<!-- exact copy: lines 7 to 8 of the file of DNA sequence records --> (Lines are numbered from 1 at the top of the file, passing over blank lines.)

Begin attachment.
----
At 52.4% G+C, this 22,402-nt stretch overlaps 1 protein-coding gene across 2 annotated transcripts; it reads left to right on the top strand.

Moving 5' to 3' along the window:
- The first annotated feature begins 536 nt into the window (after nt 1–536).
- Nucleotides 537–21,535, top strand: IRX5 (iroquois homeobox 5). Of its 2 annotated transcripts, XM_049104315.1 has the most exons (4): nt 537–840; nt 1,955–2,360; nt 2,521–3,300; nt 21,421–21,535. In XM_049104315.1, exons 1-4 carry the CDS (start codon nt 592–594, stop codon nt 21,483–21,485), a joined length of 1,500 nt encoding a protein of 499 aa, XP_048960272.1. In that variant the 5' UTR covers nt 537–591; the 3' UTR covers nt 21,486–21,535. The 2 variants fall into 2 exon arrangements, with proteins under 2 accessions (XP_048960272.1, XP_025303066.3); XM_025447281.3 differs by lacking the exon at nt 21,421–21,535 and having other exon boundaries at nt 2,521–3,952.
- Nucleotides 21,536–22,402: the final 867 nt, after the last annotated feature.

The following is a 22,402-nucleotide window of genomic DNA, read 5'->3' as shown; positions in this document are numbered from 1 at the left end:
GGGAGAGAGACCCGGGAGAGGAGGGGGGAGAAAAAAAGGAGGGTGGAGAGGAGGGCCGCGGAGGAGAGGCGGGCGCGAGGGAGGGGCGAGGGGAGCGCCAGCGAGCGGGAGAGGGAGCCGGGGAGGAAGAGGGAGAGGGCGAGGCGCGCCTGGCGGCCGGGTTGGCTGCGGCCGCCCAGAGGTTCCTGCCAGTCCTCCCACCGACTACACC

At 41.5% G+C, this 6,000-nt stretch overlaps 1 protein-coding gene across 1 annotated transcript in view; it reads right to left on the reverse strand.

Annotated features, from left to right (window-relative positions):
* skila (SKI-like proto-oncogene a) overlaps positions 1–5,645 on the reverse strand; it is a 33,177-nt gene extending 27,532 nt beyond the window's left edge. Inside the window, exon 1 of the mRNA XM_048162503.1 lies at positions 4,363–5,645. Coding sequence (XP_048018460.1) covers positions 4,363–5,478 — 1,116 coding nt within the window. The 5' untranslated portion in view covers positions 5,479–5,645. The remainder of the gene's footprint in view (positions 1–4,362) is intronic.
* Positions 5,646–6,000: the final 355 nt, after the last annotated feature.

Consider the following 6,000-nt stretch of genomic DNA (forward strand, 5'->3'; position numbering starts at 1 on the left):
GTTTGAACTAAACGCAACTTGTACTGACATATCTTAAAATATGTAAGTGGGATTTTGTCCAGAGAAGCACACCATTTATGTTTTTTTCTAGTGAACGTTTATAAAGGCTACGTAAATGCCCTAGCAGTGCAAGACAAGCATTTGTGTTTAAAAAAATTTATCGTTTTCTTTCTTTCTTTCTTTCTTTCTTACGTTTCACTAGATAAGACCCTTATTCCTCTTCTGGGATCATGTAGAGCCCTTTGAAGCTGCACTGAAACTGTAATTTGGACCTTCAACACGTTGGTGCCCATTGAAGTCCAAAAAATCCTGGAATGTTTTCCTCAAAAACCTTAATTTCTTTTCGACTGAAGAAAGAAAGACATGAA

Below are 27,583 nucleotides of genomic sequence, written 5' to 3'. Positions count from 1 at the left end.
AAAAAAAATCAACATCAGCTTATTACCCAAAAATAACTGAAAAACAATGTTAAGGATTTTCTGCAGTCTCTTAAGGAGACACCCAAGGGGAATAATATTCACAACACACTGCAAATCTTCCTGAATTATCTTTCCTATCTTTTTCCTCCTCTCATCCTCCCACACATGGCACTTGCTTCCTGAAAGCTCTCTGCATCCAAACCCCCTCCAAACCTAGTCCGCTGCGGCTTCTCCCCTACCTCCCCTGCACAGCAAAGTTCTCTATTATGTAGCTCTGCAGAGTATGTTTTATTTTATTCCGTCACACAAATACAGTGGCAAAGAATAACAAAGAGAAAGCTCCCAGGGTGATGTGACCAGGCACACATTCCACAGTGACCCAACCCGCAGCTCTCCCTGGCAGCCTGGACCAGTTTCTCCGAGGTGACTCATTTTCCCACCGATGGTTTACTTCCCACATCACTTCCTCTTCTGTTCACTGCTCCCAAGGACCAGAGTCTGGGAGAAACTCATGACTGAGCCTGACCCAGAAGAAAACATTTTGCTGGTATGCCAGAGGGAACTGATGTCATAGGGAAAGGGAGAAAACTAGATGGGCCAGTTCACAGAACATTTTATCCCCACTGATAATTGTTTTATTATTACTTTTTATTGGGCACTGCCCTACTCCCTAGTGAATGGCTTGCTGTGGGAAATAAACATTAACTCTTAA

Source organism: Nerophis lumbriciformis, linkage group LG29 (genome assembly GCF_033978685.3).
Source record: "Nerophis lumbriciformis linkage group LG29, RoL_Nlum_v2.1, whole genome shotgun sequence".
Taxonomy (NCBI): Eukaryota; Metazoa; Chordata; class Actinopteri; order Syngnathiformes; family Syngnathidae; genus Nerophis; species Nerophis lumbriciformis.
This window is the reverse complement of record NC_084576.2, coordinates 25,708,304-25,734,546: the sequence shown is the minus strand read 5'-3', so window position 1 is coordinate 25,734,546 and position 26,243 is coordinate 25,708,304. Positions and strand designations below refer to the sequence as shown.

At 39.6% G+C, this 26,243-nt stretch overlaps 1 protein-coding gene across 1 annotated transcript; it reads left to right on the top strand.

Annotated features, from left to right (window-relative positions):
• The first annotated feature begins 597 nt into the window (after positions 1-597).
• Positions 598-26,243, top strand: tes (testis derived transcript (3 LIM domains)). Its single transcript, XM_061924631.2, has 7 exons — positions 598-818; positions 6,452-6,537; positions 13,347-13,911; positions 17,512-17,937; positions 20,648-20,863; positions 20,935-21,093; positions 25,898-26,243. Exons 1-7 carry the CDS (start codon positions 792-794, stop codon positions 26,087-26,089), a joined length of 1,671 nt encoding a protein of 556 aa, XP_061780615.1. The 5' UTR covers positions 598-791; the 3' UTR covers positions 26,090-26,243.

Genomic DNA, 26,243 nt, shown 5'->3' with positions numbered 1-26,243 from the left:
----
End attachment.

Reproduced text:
GGGAGAGAGACCCGGGAGAGGAGGGGGGAGAAAAAAAGGAGGGTGGAGAGGAGGGCCGCGGAGGAGAGGCGGGCGCGAGGGAGGGGCGAGGGGAGCGCCAGCGAGCGGGAGAGGGAGCCGGGGAGGAAGAGGGAGAGGGCGAGGCGCGCCTGGCGGCCGGGTTGGCTGCGGCCGCCCAGAGGTTCCTGCCAGTCCTCCCACCGACTACACC

At 41.5% G+C, this 6,000-nt stretch overlaps 1 protein-coding gene across 1 annotated transcript in view; it reads right to left on the reverse strand.